Global

Tom Burgis

Mark Carney, the incoming governor of the Bank of England, was grilled by MPs and his ECB counterpart Mario Draghi faced awkward questions. By Tom Burgis, Ben Fenton and Lina Saigol in London with contributions from FT correspondents. All times are GMT.  

Emma Saunders leaves the FT on Friday to return to banking.

We thank her for her contributions and wish her all the best in her new role.

Chris Giles

Central bankers like to think of themselves as brothers, doing roughly the same things, with roughly the same tools and communicating in roughly the same way. This is roughly true.

But there are important differences.

On monetary policy, the ECB is clearly an outlier. And the communication techniques of the Federal Reserve and the Bank of England are also interesting.

Robin has written about what we learned from Fed’s first first press conference yesterday, which is online in video form. I will give a few thoughts on how the Fed’s innovation compares with the Bank’s quarterly inflation report press conferences, which I have been attending since 1998.

Dumb traditions. Both banks have their peculiar silly traditions which undermine the credibility of the Fed chairman and BoE governor. 

Greek debt affordability is set to worsen considerably, according to the IMF’s Global Financial Stability Report. But in a series of charts comparing 11 countries, the striking thing is how exposed indebted economies are to rising interest rates or falling GDP.

These charts (a full set toward the end of this post) are a great way to depict several moving parts to get to the nub of the issue. The basic idea is: black line inside the green area – good; black line inside redder areas – bad. Dotted line (forecast) – likewise. (The black line, incidentally, is the historical interest rate on government debt.)

The country profiles, relative to each other, are much as you’d expect. Greece, Ireland and Portugal have less favourable interest burdens (in that order). The US, incidentally, is forecast to edge into the yellow. Japan is not. 

Special coverage: IMF meetings

Chris Giles

Although the IMF is super-orthodox and Anglo Saxon, when it comes to advanced economy monetary policy, even with a French managing director and chief economist, there are some signs of a softer IMF this spring.

Capital controls
Most attention has focused on capital controls, on which the Fund has issued its first ever guidelines on their use. This is seen as the IMF giving ground to countries, such as China, seeking to build foreign exchange reserves for currency management rather than expose itself to volatile capital inflows. This is a misreading of the IMF’s intentions.

The Fund could not have been clearer that capital controls are only a valid part of the macroeconomic toolkit if a country’s currency is not undervalued, it has sufficient foreign exchange reserves and it is unable to use monetary or fiscal policy. Only one  - foreign exchange reserves – of these three criteria apply to China.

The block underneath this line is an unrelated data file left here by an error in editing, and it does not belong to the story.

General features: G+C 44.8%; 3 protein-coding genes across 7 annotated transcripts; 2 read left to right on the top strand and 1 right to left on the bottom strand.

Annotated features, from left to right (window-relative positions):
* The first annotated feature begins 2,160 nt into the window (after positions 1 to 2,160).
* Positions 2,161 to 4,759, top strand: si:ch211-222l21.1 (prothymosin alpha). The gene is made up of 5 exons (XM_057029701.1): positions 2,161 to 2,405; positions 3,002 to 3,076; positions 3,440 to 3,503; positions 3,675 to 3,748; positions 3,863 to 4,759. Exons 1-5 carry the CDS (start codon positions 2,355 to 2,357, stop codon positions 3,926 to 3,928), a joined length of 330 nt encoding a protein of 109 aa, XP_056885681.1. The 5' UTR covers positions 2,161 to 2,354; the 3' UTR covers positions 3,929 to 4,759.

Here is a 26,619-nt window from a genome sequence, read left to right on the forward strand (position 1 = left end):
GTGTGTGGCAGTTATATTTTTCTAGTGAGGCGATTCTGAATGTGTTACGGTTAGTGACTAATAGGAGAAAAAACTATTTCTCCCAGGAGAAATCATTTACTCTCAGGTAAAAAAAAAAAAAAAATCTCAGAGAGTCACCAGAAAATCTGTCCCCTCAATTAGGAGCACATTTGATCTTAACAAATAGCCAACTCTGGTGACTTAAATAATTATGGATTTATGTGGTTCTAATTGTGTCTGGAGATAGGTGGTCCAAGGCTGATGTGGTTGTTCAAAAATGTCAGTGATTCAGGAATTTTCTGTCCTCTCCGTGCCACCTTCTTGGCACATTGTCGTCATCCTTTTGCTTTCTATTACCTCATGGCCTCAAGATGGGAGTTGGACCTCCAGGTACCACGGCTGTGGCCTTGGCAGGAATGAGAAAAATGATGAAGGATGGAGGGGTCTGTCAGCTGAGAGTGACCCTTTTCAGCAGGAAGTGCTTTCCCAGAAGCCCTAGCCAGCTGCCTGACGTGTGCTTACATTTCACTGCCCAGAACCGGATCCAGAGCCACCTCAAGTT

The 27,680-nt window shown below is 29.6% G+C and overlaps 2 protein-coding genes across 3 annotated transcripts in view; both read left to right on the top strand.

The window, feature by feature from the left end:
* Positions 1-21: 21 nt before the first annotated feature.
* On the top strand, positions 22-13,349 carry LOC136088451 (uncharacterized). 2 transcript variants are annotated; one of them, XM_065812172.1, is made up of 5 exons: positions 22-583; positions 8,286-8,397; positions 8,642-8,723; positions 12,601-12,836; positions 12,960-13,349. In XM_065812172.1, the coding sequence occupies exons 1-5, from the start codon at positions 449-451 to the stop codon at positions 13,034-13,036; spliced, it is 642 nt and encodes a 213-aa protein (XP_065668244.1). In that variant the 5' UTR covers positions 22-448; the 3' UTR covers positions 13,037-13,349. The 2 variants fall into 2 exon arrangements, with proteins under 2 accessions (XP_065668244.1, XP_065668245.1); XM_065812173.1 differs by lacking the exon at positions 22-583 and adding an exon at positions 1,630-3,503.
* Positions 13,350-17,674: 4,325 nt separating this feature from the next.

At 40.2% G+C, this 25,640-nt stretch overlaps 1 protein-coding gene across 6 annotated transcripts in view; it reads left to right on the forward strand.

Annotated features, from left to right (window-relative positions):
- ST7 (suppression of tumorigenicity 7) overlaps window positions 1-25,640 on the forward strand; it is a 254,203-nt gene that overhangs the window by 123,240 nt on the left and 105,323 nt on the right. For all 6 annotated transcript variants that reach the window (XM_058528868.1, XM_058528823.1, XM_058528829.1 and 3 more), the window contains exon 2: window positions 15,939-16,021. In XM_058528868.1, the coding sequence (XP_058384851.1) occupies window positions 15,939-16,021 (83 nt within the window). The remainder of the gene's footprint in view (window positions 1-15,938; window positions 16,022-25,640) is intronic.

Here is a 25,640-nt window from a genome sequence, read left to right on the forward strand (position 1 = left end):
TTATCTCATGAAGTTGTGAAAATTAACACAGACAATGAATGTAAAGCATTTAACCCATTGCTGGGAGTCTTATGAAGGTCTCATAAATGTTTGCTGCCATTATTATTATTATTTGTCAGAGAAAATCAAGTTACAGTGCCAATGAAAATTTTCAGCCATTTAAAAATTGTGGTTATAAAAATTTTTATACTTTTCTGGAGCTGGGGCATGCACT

In contrast, in the World Economic Outlook, the Fund complains repeatedly about China’s exchange rate 

Chris Giles

If the International Monetary Fund is very hawkish about emerging economy monetary policy, it is super-dovish about the same policies in developed economies. This will please the Fed, many in the Bank of England, but make difficult reading for the European Central Bank.

Fed
The Fund is very relaxed about the recent upturn in inflation and thinks the Fed and its advanced economy counterparts can “accommodate hikes in food and energy prices mainly because the weight of food and energy in the consumer basket is relatively small, people have learned from experience that such hikes do not set off a cycle of inflation, and excess capacity will exert downward pressure on wages”. The Fed will be pleased with its assessment from the Fund.

“With output still significantly below potential, inflation persistently low, and the unemployment rate stubbornly high, continued monetary accommodation is warranted.”

ECB
Jean-Claude Trichet is likely to be irritated by the IMF’s typically Anglo Saxon view that its rise in interest rates when the European economy is still weak was wrong. But the IMF did not try to hide its view 

Chris Giles

Here in Washington, rather low-key International Monetary Fund/World Bank spring meetings are getting underway. The Group of 20 is likely to have another squabble and then paper over the cracks with lots of effort spent in talking about measuring trade imbalances rather than doing anything about them. But the April 2011 Fund World Economic Outlook is rather good. I will bring you some of the more interesting themes here to supplement the news we published yesterday. First out of the traps is the Fund’s real concern about overheating in emerging economies.

The IMF points out that most emerging markets have exceeded the level of output from the pre-crisis peak and have rising levels of headline and core inflation, “suggesting that inflation pressure is broadening”.

“The issue is whether they [emerging economies] are experiencing the kind of credit boom that inevitably ends with a bust. Evidence is not reassuring in this regard”.